Hike in global coal price may push up cement, electricity rates at home

International coal prices have soared to their highest level since 2008, making further hikes in cement and electricity rates likely in the domestic market.

The price of Australian coal, which is used as a benchmark by large coal-burning Asian economies, stood at almost $152 per tonne at the end of last month, up almost 195 per cent from a year ago.

“Even though local cement prices have increased Rs60-70 per bag in the last two months, a further price increase cannot be ruled out… However, pressure from the authorities can result in manufacturers abstaining from passing on the entire increase in the cost of production,” said a research note by AKD Securities on Tuesday.

Speaking to Dawn, Lucky Commodities CEO Tahir Ahmed said the going rate for cost-and-freight coal import from Australia and Russia is $180-plus per tonne. It’s $156 per tonne in case of South African coal, the largest supplier of black gold to Pakistan.

Pakistan imports north of 16 million tonnes of coal every year. Power plants burn about two-thirds of these imports while cement makers and general industry consume the rest, said Mr Ahmed whose company is one of the country’s major coal importers.

The International Trade Centre and the United Nations Statistical Division estimate the country imported 17.1m tonnes of coal in 2020. At the average unit price of $72, the annual import bill for the least-liked commodity remained $1.2 billion.

More than one-fifth of electricity that Pakistan generated in 2020-21 came from burning coal.

“Governments have pumped liquidity into the global economy in the wake of Covid-19, which is resulting in increased demand and rising prices,” he said.

According to AKD Securities, coal price is rising because of high gas prices in Europe. Burgeoning electricity demand has resulted in coal plants receiving preference over gas-based power producers.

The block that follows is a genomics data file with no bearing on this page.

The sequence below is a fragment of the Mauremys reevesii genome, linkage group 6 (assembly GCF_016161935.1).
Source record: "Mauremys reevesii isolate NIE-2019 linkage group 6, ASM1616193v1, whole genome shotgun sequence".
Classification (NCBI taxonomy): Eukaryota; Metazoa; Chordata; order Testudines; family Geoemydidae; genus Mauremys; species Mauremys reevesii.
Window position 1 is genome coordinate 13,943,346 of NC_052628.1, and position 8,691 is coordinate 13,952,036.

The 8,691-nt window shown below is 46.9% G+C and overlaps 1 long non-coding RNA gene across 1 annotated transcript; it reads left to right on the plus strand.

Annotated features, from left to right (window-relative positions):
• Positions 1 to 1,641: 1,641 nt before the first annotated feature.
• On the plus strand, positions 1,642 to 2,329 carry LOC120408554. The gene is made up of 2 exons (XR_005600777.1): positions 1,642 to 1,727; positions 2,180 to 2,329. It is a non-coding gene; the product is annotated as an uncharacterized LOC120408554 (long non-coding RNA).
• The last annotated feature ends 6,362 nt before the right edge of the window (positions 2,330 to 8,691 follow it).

Financial Times recently reported that the turbocharged run in the coal price is primarily driven by robust demand from China as a drought in its southern region earlier this year knocked out hydroelectric dams and boosted demand for black gold.

Arif Habib Commodities CEO Ahsan Mehanti believes the impact of rising coal prices has been more pronounced in Pakistan because of the exchange rate woes. “One positive factor is that the dollar is getting stronger as the US Federal Reserve may increase the interest rate to fight inflation. When the dollar gets strong, coal gets weak,” he said, noting that he expects the coal price to settle around $145 per tonne by the end of 2021.

Most countries are trying to phase out coal as a source of electricity in view of the growing concerns about climate change. The Wall Street Journal recently quoted analysts as saying that coal price was likely to “stay elevated” because new environmental regulations have made it difficult for miners to obtain permits or funding to dig more coal out of the ground.

“I expect the coal price to be around $165-170 per tonne by the end of 2021,” said Mr Ahmed of Lucky Commodities.

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